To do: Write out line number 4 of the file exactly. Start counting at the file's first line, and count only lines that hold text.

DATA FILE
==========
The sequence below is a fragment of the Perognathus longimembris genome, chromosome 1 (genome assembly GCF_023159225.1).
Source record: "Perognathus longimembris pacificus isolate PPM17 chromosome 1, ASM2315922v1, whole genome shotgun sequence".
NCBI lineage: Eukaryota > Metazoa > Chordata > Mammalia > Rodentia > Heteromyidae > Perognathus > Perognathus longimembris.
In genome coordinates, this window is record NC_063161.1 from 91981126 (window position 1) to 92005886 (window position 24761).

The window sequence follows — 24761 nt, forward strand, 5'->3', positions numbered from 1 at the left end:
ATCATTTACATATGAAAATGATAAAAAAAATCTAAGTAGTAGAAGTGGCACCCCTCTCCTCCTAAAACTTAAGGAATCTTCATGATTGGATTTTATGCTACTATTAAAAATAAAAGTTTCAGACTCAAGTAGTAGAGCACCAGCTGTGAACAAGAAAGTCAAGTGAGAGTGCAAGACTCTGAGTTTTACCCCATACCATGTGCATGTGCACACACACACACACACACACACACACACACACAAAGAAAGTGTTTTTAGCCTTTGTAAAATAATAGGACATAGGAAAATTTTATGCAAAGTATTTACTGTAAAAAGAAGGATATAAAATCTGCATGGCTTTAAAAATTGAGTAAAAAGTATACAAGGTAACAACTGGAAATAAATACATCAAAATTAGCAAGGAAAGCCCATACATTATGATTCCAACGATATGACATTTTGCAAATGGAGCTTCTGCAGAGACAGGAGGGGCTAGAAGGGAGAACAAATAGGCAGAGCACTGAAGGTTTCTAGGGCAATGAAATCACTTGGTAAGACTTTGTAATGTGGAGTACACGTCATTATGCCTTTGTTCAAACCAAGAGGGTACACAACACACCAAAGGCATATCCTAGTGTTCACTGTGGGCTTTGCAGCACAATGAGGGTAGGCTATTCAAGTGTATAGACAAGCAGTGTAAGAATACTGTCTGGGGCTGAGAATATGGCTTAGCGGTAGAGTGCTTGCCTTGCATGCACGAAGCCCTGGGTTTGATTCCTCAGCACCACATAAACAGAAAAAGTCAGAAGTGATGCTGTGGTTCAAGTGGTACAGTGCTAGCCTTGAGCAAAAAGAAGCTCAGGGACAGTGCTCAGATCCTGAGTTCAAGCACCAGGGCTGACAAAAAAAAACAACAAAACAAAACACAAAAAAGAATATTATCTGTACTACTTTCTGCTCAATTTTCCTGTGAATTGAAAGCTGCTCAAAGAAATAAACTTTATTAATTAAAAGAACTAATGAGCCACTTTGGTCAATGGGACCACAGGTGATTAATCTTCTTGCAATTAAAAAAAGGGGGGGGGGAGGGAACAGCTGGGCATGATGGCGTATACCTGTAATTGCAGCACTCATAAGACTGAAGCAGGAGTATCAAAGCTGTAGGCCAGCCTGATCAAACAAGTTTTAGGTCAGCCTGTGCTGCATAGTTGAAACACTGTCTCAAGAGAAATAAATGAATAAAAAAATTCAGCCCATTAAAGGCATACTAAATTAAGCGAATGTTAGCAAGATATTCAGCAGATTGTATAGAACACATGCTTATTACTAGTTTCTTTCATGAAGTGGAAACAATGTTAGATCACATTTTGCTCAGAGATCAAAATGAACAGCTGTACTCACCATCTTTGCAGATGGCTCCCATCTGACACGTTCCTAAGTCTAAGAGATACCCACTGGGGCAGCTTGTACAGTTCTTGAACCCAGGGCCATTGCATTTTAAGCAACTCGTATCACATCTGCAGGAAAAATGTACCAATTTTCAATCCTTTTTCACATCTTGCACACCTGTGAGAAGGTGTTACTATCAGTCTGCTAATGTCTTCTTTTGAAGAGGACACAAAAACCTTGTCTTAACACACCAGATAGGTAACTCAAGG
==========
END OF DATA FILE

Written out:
In genome coordinates, this window is record NC_063161.1 from 91981126 (window position 1) to 92005886 (window position 24761).